5. Oh, ouch, not so fast.  The “M” and the “K” – I don’t know how to add those labels in a numerical data type.

So this means…  text measures!

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Next Week’s Sold Out Class: One Spot Re-Opens

July 25, 2014

 
Hi folks.  Next week’s 2-day class (Wed-Thu, 7/30-7/31) taught by me (Rob) has been sold out for awhile now, but we had a last minute cancelation.

So if you live in the Cleveland area, or feel like some last-minute travel, drop us a note at empower@powerpivotpro.com

If you ARE considering the trip, you won’t be the only one traveling in, btw.  Of next week’s class, 16 of 17 students are coming from out of town.  Maybe you want to be lucky number 17 of 18.

We’re also doing a social outing/dinner for the class on Wednesday night.  The famous Matt Allington will be joining us from Down Under.

Note that we’re doing another class in August as well, so if you’re not inclined to join us on short notice, there’s another option as well.


FrankenSpark! (Cube Formulas Meet Sparklines)

July 22, 2014

Cube Formulas in Power Pivot Combined with Sparklines:  AKA FrankenSpark

That’s a Single Spreadsheet Cell with a CUBEVALUE Formula AND a Sparkline in It!

I was working with a client last week when a question occurred to me:

“Can I put a Sparkline in a cell that already has a Cube Formula in it?”
”Oh cool, it worked!” (Cackles Maniacally)

-me, last week

Anyway, we were off and running at that point:

 
Cube Formulas in Power Pivot Combined with Sparklines and a Chart

“FrankenSpark” Used as Part of a Larger (Redacted and Obfuscated) Client Scorecard
(Yes, the Colors Still Need Some Work)

The How-To

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Adding tables to a Power Pivot model from VBA (in Excel 2013)

July 17, 2014

Guest Post by Dany Hoter

After I published a post about manipulating relationships, Rob suggested that I take a step back and cover the entire scope of what’s possible with the object model.

Can you build a model from scratch? Can you add a new table to an existing table? Can you add calculated columns? What about calculated measures? , Can you change a connection for an existing table in the model?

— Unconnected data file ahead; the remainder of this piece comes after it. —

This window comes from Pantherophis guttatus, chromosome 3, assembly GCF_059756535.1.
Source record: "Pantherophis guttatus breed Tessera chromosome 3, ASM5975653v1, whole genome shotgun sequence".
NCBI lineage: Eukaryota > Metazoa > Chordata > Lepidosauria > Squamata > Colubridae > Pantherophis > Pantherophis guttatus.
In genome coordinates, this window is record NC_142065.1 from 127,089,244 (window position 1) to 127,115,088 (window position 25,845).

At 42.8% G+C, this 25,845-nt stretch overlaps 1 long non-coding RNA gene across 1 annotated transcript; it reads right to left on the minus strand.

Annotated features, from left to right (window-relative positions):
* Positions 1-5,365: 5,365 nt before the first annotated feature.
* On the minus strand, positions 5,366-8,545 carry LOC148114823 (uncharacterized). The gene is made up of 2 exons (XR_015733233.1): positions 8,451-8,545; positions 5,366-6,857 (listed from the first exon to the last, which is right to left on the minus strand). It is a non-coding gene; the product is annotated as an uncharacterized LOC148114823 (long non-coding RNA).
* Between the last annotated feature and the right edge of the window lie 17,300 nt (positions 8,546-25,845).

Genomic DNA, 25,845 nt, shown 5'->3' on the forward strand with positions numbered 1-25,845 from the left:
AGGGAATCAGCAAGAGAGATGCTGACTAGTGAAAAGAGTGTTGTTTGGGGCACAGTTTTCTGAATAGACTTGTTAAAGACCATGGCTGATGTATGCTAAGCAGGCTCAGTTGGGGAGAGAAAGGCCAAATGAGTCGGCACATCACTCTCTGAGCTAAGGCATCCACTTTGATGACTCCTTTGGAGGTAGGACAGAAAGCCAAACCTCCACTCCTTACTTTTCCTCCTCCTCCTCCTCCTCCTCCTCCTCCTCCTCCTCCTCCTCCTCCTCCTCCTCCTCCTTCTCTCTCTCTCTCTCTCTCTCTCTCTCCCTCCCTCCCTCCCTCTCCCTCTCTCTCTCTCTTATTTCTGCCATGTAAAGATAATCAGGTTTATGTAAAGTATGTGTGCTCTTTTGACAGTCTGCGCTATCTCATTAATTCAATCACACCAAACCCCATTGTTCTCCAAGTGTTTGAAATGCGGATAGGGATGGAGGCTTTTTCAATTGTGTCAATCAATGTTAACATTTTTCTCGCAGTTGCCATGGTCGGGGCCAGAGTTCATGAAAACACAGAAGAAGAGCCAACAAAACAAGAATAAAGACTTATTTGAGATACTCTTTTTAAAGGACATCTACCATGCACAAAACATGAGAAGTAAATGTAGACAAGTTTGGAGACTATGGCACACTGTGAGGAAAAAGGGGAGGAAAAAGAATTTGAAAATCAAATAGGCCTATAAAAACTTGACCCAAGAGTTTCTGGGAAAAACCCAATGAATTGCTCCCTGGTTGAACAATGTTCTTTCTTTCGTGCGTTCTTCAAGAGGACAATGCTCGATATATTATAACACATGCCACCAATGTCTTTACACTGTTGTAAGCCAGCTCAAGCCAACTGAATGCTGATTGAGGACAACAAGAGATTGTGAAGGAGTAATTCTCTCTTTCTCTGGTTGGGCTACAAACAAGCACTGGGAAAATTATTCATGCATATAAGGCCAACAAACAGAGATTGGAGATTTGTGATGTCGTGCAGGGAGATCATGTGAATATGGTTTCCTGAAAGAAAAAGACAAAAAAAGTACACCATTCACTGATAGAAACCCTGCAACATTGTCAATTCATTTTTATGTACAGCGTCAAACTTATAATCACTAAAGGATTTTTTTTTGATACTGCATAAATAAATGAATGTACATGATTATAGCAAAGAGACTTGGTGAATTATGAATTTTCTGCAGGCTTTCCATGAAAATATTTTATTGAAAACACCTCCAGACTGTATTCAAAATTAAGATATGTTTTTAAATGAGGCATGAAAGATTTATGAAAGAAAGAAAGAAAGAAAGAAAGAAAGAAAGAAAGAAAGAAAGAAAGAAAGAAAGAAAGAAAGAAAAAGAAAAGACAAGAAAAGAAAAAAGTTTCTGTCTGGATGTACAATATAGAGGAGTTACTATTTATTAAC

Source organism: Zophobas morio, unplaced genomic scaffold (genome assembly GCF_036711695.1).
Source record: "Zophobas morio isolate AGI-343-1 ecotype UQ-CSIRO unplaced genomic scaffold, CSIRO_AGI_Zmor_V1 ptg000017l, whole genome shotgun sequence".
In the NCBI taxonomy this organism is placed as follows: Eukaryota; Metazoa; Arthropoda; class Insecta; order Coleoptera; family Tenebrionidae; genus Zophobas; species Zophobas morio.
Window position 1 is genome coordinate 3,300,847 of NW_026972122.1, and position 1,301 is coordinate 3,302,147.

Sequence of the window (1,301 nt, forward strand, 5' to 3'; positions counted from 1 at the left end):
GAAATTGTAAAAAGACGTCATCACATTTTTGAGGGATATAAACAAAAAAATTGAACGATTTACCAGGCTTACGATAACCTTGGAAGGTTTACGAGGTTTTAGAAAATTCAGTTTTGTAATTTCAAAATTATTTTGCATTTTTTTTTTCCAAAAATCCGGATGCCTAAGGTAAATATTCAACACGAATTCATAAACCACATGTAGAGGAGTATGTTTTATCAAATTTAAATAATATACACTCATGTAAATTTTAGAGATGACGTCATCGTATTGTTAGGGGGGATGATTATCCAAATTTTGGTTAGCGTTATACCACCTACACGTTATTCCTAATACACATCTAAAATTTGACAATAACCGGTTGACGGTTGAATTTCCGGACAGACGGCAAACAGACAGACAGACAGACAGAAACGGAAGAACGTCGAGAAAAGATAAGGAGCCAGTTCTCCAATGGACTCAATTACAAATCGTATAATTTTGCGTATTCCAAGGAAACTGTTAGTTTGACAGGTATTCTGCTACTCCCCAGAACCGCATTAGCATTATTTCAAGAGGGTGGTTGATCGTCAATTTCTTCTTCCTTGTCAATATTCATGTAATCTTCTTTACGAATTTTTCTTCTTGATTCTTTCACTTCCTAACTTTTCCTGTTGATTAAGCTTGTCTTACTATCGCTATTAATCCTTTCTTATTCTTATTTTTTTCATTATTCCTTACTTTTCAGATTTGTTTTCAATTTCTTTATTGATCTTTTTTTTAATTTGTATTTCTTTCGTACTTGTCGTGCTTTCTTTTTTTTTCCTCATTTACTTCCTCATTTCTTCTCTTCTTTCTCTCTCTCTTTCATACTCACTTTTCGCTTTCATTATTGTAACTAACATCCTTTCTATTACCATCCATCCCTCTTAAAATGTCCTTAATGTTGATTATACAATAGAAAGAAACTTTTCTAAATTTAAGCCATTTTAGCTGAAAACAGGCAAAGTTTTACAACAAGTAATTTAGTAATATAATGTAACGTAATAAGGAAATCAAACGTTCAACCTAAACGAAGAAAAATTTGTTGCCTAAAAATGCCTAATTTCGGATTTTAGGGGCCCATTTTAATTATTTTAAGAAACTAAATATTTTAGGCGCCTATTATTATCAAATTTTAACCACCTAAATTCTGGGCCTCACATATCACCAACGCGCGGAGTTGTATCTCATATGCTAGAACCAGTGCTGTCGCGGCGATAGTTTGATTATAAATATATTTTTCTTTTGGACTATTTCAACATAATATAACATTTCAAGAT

The short answer to these questions is Yes, Yes, No, No, Yes

The longer version is the rest of this post. Everything in this post is NOT possible in Excel 2010 – this stuff works in 2013 only.

The object model consists of the following elements:

clip_image001

The only property that I found useful in this list is ModelRelationships collection which I used extensively in the previous post.

The ModelTables collection looks promising as it contains ModelTableColumns and could be the way to introduce new tables, new columns or even measures into the model. Unfortunately all these collections are read-only and cannot be used for adding to the model.

So how is still possible to add new tables or even to start a model from scratch?

It all has to do with the method add2 of the Connections collection.

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The Simple Art of Being Prepared

July 15, 2014

Saluting a Mentor

image

Heikki Kanerva, Right.
(At left is Juha Niemisto, a Programmer from the Excel Team and Mutual Friend)

Taking a bit of a break today from “technical” posts and doing that whole “professional observations slash storytelling” thing.

My first real mentor at Microsoft was a guy named Heikki Kanerva.  I learned many, many things from that man, but the way in which he cared about his people, and PROTECTED his people, will always eclipse even those things.  I wouldn’t have had the time or the space to learn had I not lived in the Heikki-created “safe zone” for those crucial early years of 1997-1998.

And the charisma.  The leadership.  You know those fantasy stories about barbarian clans in the frozen wastelands of the North, where the clans have perpetually been at war with each other, but now a New and Evil Threat looms from the South, and the clans must set aside their pride and biases and band together, or face certain extermination?

In those stories, there’s always a charismatic leader who emerges to unite said clans, the Strong Leader who possesses brains, brawn, and charisma in just the right proportions.

And Heikki was pretty much the real-life embodiment of that character, in every way.  He played that role every day for the entire Office organization, and I have never seen anything like his powers since.

A Mentor’s Parting Lesson

Years later, when I no longer worked for Heikki, he passed away suddenly under tragic circumstances – a story that I may someday tell here, but not the focus for today.

But leave it to Heikki to still manage to teach AFTER departing this world.

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“I Modified an Existing Table in Power Query and Now it Won’t Refresh”– A Fix

July 10, 2014

Guest Post by Ted Eichinger

Note, this fix to re-establish a broken connection is performed using Excel 2010